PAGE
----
SPIN testing is very important to determine which style of amplification is most appropriate for the patient. There are several speech-in-noise tests available for clinical use, the most commonly used test is the QuickSin due to its efficiency and being widely available in many clinics. Testing speech understanding in noise allows the clinician to determine if directional microphones are required, whether an open or closed dome may be more appropriate, and whether a remote microphone or FM system may be necessary (Audiology Online, 2011). SPIN testing allows the clinician to provide an informed response to the question "What is the best hearing aid for me?" This further allows the clinician to utilize the data obtained to openly discuss the best amplification options given the patient's hearing profile and cosmetic preferences, i.e., RIC vs. CIC. SPIN testing also addresses common hearing difficulties in background noise, giving the provider an opportunity to explain how hearing aids can realistically assist patients in noisy environments.

To provide a thorough evaluation of assistive devices that will address specific patient issues, clinicians may discuss  most common areas of reported difficulty such as television and cell phone use, work accommodations (Bluetooth options for office and web based phones), alarm clocks, and even safety related to fire alarms (for patients with more severe-to-profound hearing profiles). Discussing telecoil and hearing loops is also pertinent as public awareness of loop systems appears to be increasing across the United States. Rechargeable hearing aid options are also becoming more durable and reliable, and are often asked about during consultations.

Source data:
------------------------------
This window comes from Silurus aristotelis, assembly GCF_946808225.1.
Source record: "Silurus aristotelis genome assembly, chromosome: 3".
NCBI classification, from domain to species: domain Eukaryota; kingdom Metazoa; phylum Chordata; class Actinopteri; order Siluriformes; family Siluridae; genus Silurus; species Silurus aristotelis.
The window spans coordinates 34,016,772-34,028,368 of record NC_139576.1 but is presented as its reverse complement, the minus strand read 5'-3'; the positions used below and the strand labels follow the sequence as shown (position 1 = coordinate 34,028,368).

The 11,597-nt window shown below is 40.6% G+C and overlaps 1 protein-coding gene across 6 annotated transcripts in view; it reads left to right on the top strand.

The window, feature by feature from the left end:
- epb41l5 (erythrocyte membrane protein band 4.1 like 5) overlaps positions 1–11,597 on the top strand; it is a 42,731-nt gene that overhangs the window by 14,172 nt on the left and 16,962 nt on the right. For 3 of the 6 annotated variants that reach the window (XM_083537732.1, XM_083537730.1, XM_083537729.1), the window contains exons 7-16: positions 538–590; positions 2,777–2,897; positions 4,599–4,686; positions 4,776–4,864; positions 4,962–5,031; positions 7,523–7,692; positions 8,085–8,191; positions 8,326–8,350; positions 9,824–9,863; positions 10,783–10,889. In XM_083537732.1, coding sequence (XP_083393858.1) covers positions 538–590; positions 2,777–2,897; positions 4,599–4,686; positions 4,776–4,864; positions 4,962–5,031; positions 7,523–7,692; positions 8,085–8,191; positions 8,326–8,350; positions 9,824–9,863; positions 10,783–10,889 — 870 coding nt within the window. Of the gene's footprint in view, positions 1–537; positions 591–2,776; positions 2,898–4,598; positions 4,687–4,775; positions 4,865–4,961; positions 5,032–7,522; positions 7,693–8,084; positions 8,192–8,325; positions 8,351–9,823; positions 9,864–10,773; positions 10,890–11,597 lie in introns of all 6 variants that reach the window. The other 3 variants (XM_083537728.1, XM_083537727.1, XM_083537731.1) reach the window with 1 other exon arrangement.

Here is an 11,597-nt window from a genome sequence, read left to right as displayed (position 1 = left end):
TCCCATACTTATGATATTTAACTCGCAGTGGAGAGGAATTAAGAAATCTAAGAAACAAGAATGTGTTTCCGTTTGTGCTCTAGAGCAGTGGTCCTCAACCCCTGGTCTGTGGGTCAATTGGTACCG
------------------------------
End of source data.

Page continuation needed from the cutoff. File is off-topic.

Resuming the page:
Many patients who come for a hearing aid evaluation have never worn hearing aids before. As such, giving an in-office demonstration during the consultation can help patients experience hearing with amplification. This gives the provider an opportunity to discuss the acclimatization process, set realistic expectations, and answer questions that the patient may not have thought of before trying on the hearing aids. A hearing aid demonstration is also beneficial primer for patients to determine if they note any hearing improvement. Patients tend to appreciate the opportunity to try hearing aids in the office as they understand more of how these devices may benefit them.

Hearing aid evaluation is an important part of the hearing aid process. Most often, hearing health care providers are under significant time constraint during appointments, but doing more homework prior to the fitting can help reduce hearing aid returns and follow-up visits, and help ensure satisfactory fitting and, ultimately, satisfied hearing aid users.

 ​ben bio photo.png​Dr. Gilham is an audiologist at the University of Washington Medical Center in Seattle, Washington.

Wednesday, June 21, 2017

​​The Hearing Journal recently completed an online readership survey on the impact of two critical reports on hearing health care: the 2015 PCAST report and the 2016 NASEM report. Our July 2017 cover story breaks down the survey findings and explores the tapestry of insights into how these reports affect the future of audiology. Here, author Valerie Neff Newitt further​ explores ways for hearing professionals to acclimate to the PCAST and NASEM recommendations. ​